Much variation can occur when using different of Salmonella plating methods.
Culturing for Salmonella
When culturing for naturally occurring Salmonella, food microbiology laboratories may use two or more selective enrichment broths and two or more selective plating media to reduce the likelihood of false negative results. Many laboratories are only interested in determining the absence or presence of Salmonella and may test as few as one typical isolate.
Comparing plating media
The objective of this study was to compare different plating media for cultivation of broiler carcass Salmonella and detection of serotypes.
We collected broiler carcasses just prior to chilling in a commercial processing plant, rinsed the carcasses and cultured for Salmonella. In total, 49 whole broiler carcass rinsates confirmed to be Salmonella positive were used to inoculate selective broths which were streaked onto selective agar plates after overnight incubation.
The two selective agar plating media used in this study were brilliant green sulfa (BGS) and Xylose Lysine Tergitol 4 (XLT-4). We picked as many as 12 isolated Salmonella suspect colonies from each carcass (six colonies per plating medium).
All isolates were subjected to classical serotyping using Salmonella antisera. To limit variation, the laboratory work in this study was done by one technician with more than 20 years of experience in isolating Salmonella from poultry.
From the 49 carcass rinses, we confirmed a total of 236 Salmonella isolates. Four of the serotypes (Kentucky, Berta, Kiambu and Mbandanka) accounted for more than 80% of the Salmonella isolated with Kentucky being the predominant serovar.
It was not the intention of this study to show that one plating medium was better than the other, but rather to determine if the same or different assortment of serovars were detected on the two different plating media.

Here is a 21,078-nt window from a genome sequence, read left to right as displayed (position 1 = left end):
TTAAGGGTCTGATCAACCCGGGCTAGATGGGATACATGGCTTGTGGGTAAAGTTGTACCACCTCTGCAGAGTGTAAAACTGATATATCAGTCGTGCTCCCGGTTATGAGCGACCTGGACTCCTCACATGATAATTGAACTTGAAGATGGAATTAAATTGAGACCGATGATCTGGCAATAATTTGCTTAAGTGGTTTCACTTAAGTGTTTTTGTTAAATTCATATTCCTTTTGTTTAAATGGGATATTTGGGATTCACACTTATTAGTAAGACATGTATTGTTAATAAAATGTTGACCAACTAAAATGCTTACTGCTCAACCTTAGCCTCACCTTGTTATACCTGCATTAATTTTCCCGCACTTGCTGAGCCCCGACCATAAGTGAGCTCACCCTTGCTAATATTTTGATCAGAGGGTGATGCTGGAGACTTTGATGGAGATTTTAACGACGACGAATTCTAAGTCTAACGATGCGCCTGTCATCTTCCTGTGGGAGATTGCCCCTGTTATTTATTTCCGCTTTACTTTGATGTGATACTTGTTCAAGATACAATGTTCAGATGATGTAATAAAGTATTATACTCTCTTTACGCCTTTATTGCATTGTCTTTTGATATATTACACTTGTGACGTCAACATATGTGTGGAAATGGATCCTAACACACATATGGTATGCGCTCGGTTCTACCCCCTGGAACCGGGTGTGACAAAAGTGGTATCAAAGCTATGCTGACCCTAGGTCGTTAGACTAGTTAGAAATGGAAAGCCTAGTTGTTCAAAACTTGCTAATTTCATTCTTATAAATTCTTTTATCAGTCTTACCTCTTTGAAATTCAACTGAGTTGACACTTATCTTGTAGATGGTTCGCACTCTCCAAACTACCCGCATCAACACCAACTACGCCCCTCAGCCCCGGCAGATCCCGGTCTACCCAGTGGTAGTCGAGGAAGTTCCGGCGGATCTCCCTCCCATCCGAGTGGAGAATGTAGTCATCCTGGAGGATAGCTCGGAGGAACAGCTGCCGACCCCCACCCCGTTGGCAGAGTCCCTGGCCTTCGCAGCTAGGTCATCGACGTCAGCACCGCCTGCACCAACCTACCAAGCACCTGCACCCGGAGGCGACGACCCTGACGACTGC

In another study, we had observed a similar variability with these two plating media. In that study, S. Lille was isolated 34 times from BGS but only once from XLT-4 plates. Therefore, we decided to take an in-depth look at why this was happening.
When S. Lille and S. Kiambu were streaked and studied on these two plating media, an explanation of this variation was determined. S. Lille was a weak hydrogen sulfide producer and therefore did not appear to be a typical, black-centered Salmonella colony on XLT-4 and was overlooked. S. Kiambu was a strong hydrogen sulfide producer so it appeared to be a typical colony on XLT-4 but formed a smaller than average Salmonella colony on BGS and hence went undetected on those plates.
If this much variation is seen with just two plating media, one can imagine how much variation could exist when considering the dozens of media combinations recommended by various domestic and international regulatory agencies. Other factors such as multiple rinsing of a carcass, use of neck skin sample instead of whole carcass rinse, and the possibility of encountering stressed Salmonella could affect Salmonella detection.
Therefore, regulatory agencies should proceed with caution when trying to compare or correlate Salmonella isolates detected from multiple sources, in multiple laboratories or using multiple methods.
Authors: N.A. Cox, M.E. Berrang, S.L. House, A. Hinton, Jr., J.E. Line, and L.T. Wiggins; U.S. National Poultry Research Center.